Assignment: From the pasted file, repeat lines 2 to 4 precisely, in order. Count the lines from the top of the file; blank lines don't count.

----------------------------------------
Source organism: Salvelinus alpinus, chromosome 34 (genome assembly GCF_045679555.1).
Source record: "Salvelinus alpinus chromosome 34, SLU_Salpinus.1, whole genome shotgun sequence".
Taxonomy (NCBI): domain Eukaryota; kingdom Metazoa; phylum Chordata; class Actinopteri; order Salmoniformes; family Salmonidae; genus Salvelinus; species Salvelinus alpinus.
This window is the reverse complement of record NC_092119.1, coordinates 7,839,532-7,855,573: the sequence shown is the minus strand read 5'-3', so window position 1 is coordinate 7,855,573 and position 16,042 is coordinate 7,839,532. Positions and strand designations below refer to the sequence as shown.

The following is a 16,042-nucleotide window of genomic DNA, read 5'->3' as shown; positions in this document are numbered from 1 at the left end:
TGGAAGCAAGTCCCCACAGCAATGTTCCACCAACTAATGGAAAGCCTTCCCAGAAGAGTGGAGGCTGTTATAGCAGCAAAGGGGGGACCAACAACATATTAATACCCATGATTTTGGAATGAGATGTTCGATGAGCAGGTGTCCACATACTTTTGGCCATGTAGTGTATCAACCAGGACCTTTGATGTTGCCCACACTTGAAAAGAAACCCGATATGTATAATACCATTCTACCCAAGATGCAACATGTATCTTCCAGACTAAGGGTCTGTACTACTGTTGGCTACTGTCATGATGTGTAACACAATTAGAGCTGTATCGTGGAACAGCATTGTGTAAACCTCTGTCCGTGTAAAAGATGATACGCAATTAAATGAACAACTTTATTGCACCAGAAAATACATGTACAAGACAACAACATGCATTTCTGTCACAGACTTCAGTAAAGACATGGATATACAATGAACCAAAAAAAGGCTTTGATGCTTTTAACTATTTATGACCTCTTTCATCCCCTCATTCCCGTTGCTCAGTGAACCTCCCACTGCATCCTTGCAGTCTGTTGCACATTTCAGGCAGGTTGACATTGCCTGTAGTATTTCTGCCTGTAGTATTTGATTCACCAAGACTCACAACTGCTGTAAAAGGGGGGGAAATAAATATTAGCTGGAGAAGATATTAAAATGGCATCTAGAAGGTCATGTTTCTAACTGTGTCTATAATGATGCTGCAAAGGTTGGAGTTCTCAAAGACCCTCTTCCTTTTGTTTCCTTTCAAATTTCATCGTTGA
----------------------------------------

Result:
Source record: "Salvelinus alpinus chromosome 34, SLU_Salpinus.1, whole genome shotgun sequence".
Taxonomy (NCBI): domain Eukaryota; kingdom Metazoa; phylum Chordata; class Actinopteri; order Salmoniformes; family Salmonidae; genus Salvelinus; species Salvelinus alpinus.
This window is the reverse complement of record NC_092119.1, coordinates 7,839,532-7,855,573: the sequence shown is the minus strand read 5'-3', so window position 1 is coordinate 7,855,573 and position 16,042 is coordinate 7,839,532. Positions and strand designations below refer to the sequence as shown.